summer of 2016, Plaintiff placed all loan files assigned to
Defendants on hold. (Id. at 7.) Plaintiff terminated
its relationship with Defendants on December 5, 2016 and
transferred all of Plaintiff's files away from Defendants
on January 31, 2017. (Id.) Plaintiff claims that it
later learned that its ability to redeem the Property had
expired in December 2016. (Id. at 8.) In September
2017, the Property's investor demanded Plaintiff
reimburse it for the loss of the Property by repurchasing the
original loan Plaintiff made to the Borrowers. (Id.)
brought this lawsuit, alleging that Defendants'
misconduct and breach of their duties to Plaintiff caused
Plaintiff to lose the Property and the outstanding principal
balance on the loan, and also caused Plaintiff to incur
additional attorney fees and litigation costs. (Id.)
In their answer, Defendants denied Plaintiff's
allegations of misconduct and breach. (See generally
Dkt. No. 11.) Defendants bring counterclaims for breach of
contract, unjust enrichment, and quantum meruit.
(Id. at 8-9.) In their counterclaims, Defendants
present no new factual theories-the sum of Defendants'
answer and counterclaims is that Defendants did not commit
the misconduct Plaintiff alleges, and because Plaintiff
failed to pay them, Plaintiff breached the contract. (See
generally id.) Plaintiff moves to dismiss
Defendants' counterclaims. (Dkt. No. 13.)
Federal Rule of Civil Procedure 12(b)(6)
Court may dismiss a complaint that “fail[s] to state a
claim upon which relief can be granted.” Fed.R.Civ.P.
12(b)(6). To survive a motion to dismiss, a complaint must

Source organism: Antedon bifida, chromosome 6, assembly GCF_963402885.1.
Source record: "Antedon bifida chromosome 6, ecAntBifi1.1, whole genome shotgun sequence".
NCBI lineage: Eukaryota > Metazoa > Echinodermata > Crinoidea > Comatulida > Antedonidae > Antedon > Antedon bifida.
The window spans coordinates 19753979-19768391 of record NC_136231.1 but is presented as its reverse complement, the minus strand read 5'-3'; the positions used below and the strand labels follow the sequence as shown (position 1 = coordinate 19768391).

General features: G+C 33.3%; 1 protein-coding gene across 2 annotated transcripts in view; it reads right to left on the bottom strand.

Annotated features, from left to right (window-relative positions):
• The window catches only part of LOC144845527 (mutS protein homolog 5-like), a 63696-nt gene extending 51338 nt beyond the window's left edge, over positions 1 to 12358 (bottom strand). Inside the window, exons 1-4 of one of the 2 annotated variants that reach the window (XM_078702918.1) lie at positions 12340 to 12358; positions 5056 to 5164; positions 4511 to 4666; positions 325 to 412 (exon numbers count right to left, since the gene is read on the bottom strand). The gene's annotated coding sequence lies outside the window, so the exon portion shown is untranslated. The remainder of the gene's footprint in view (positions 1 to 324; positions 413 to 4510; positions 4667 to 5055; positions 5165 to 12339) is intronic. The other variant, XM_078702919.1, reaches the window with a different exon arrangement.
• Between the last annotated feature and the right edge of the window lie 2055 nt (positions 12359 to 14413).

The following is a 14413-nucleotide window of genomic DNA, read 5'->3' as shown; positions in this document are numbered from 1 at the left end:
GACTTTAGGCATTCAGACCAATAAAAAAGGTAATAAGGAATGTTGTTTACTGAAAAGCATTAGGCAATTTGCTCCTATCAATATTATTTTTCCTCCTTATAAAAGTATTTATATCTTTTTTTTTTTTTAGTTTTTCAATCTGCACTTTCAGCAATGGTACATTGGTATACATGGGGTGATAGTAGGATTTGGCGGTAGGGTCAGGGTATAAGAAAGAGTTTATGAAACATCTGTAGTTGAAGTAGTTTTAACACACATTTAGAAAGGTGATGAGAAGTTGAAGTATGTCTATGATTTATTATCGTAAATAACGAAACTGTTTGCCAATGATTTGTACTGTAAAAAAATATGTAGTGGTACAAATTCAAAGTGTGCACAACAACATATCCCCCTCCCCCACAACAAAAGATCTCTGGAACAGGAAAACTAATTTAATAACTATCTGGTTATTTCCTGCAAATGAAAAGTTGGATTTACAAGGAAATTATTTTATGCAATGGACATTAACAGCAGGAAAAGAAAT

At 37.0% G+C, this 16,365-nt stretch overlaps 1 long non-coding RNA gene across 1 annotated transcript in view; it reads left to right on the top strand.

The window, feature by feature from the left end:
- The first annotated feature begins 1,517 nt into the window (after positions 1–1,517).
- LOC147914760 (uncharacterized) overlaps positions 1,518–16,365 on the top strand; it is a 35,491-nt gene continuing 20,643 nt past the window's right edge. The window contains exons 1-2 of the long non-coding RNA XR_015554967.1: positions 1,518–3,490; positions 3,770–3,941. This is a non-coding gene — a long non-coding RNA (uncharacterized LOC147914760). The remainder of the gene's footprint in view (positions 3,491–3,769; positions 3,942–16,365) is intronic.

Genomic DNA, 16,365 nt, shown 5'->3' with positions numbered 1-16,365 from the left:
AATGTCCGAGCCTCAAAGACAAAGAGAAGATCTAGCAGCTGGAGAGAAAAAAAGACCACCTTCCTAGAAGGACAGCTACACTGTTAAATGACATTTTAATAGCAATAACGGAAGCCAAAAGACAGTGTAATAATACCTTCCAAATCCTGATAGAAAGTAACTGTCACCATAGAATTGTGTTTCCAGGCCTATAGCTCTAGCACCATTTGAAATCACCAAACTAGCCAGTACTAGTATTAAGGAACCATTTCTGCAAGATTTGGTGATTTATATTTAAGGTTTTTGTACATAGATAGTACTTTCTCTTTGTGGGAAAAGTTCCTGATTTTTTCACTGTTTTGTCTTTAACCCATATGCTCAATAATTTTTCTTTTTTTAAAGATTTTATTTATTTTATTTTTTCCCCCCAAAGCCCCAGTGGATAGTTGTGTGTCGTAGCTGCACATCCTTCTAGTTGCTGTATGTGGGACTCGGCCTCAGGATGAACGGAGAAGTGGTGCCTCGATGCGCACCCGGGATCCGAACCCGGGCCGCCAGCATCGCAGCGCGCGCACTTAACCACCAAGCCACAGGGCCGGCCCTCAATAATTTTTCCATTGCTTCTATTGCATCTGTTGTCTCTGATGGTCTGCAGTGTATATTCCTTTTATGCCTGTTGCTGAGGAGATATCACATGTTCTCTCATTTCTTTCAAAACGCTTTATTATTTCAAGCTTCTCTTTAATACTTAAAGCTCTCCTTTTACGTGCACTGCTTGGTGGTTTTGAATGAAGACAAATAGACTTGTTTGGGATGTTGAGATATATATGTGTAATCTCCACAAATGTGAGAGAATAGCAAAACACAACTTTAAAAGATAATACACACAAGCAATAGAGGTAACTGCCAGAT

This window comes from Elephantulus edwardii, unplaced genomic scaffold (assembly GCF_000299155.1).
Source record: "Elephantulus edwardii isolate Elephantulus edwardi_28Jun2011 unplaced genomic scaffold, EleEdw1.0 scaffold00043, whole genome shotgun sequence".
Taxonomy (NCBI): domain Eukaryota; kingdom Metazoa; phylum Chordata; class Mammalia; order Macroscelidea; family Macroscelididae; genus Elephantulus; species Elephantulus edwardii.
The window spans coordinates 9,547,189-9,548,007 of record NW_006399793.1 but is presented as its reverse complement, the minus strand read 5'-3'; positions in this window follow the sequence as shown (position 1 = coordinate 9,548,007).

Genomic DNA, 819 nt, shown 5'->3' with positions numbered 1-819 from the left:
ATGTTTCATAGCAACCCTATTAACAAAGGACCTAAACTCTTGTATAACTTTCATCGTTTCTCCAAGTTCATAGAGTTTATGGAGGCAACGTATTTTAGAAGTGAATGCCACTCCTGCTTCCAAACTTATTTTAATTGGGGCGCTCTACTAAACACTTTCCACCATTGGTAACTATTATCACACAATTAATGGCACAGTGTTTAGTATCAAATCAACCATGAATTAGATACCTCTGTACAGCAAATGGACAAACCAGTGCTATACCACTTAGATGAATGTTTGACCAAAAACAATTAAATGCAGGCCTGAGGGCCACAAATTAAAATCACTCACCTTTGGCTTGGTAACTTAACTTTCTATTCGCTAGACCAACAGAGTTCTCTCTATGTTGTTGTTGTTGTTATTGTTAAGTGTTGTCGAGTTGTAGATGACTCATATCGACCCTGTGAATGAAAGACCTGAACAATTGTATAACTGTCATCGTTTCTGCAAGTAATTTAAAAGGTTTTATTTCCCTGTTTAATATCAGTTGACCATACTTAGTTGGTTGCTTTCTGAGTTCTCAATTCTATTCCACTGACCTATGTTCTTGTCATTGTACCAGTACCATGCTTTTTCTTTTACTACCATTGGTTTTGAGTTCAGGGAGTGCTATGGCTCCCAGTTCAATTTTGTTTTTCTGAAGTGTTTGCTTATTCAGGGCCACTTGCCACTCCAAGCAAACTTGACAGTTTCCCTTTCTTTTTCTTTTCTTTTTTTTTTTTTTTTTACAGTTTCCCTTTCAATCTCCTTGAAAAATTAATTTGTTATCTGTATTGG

contain sufficient factual matter, accepted as true, to state
a claim for relief that is plausible on its face.
Ashcroft v. Iqbal, 556 U.S. 662, 677-78 (2009). A
claim has facial plausibility when the plaintiff pleads
factual content that allows the Court to draw the reasonable
inference that the defendant is liable for the misconduct
alleged. Id. at 678.
plaintiff is obligated to provide grounds for his or her
entitlement to relief that amount to more than labels and
conclusions or a formulaic recitation of the elements of a
cause of action. Bell Atl. Corp. v. Twombly, 550
U.S. 544, 545 (2007). “[T]he pleading standard Rule 8
announces does not require ‘detailed factual
allegations,' but it demands more than an unadorned,
Iqbal, 556 U.S. at 678 (quoting Twombly,
550 U.S. at 555).
Breach of Contract Claim
have pled sufficient factual allegations to state a claim
upon which relief can be granted with regard to only one
factual theory of Plaintiff's breach. Defendants'
counterclaim, as pled, only alleges that Defendants performed
those specific contractual duties that Plaintiff alleges in
its complaint that they did not. (See Dkt. No. 11.)
The counterclaim further alleges that Plaintiff failed to pay
Defendants for that performance. (Id. at 8.) In
other words, as pled, Defendants' counterclaim is that
they performed the terms of the contract that Plaintiff
complains they did not and Plaintiff failed to pay them for
that performance. (Id.) There are no other facts in
Defendants' counterclaim that indicate that they allege
that Plaintiff has either breached the contract at issue in
some other way or breached some other contract between the
parties. (See id.) And Defendants cannot spring a
new factual theory of breach on Plaintiff at a later
juncture. See Michael Neely v. The Boeing Co., No.
C16-1791-JCC, Dkt. No. 160 at 5 n.4 ...